Introduction: Galaxy Dyed Pants

About: I love DIY! I enjoy trying new projects, dyeing, weaving, cooking, crafting, and doing fun projects with my kids.

I love the stars, moon, night sky and beautiful pictures of outer space, so I wanted to do a dye project that would give me the beautiful melting of colors in outer space.
A Galaxy dye is done by using the Ice Dye Method, using Galaxy colors, then painting on stars.
Using the Ice Dye Method is fun because it creates unique shapes and color combinations. It also makes for a super fun surprise because it turns out different every time!
I did this project with my 5 year old daughter. The pants she used were some white leggings that were not so white anymore and were covered in stains. Now instead of a stained pair of leggings too stained to wear, she has an awesome pair of new galaxy pants.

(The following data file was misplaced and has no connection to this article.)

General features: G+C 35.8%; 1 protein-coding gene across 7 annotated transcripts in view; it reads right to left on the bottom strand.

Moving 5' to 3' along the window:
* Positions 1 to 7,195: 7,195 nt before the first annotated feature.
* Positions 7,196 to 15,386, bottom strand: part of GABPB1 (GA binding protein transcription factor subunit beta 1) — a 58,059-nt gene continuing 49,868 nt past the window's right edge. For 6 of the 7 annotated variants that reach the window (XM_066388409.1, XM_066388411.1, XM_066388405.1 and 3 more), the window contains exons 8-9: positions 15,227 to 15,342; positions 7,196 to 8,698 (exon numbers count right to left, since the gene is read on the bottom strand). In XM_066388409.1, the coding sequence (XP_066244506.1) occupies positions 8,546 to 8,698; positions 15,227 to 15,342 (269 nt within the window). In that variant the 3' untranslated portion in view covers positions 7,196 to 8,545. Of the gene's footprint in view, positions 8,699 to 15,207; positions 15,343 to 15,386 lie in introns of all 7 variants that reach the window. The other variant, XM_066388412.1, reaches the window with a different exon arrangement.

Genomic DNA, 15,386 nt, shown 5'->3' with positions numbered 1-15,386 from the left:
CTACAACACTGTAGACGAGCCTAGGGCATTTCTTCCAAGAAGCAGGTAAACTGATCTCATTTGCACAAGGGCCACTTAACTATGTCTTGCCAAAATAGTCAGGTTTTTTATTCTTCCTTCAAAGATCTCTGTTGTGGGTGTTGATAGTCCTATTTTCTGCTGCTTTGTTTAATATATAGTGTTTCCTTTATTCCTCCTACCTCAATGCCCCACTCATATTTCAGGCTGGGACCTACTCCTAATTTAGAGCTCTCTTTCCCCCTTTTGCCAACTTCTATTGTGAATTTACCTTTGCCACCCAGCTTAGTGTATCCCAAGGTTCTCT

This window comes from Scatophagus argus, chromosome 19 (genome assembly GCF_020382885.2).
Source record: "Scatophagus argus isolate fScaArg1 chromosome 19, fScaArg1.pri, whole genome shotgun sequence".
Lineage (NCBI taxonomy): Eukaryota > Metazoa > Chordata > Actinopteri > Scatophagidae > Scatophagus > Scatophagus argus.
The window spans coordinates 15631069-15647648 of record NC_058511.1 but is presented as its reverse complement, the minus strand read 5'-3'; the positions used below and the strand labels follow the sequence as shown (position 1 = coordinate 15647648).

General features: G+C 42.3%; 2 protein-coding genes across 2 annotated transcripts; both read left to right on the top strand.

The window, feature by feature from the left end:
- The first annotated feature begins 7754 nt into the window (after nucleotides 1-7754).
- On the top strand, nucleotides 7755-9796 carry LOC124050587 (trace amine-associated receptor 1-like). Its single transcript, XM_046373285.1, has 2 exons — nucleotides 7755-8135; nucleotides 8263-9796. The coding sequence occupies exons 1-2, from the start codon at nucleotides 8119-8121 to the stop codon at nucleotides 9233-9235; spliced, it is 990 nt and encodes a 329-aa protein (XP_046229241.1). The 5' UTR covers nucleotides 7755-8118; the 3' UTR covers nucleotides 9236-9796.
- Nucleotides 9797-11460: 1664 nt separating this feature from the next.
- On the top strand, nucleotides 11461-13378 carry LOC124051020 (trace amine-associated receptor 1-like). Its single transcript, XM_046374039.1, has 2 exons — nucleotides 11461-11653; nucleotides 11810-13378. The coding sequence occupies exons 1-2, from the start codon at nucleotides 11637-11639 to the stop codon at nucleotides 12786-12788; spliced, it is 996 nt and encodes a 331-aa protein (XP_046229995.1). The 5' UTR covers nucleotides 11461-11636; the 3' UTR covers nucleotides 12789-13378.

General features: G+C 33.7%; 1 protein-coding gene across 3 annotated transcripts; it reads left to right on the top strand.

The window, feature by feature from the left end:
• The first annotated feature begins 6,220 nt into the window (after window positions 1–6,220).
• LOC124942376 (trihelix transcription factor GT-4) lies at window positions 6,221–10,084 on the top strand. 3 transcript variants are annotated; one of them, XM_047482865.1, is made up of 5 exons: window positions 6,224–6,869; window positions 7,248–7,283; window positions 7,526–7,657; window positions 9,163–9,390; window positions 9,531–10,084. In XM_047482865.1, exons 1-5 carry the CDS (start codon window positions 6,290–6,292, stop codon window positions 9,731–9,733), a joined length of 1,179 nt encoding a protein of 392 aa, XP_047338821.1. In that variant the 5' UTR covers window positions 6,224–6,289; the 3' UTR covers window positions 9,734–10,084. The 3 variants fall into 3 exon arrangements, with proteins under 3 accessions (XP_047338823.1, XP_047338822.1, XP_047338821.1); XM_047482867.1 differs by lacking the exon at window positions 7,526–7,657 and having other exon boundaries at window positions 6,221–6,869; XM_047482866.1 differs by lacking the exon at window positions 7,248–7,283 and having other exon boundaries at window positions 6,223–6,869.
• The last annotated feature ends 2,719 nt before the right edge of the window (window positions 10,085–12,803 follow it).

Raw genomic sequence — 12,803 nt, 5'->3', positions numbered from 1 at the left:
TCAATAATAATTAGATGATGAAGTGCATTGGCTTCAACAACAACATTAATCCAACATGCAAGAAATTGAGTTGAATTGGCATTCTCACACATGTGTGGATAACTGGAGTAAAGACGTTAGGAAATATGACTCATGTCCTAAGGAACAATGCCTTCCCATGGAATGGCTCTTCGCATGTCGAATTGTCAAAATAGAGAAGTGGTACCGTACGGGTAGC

For my pants I used some white yoga pants. I love my new one-of-a-kind galaxy pant.

So grab a pair of pants, (or a shirt, shoes, skirt, pillowcase, fabric, baby carrier, hat, etc.) and try out this great dyeing project.


Step 1: Gather Supplies

Supplies Needed:

-Pants- you can also use this same dyeing method on shoes, shirts, fabric or anything you want to galaxify. Whatever you use it should be a high percentage natural fiber. This dye works great on cotton, linen, hemp, and other natural fibers. The pants I used are 92% Cotton 8% Spandex yoga pants. The pants my daughter used are 95% Cotton 5% Spandex leggings.

-Fiber Reactive Procion powder dyes- we used Dark Black from Custom Colours, and the other colors from Dharma Trading Company, which are awesome dyes. You can also use Dylon or Tulip dyes which can be found at craft stores.

-Soda Ash or Washing Soda- this is the fixative that makes the dye fix to the fabric. Soda ash can be found with the pool chemicals and washing soda can be found with the laundry care products. They can also be ordered online.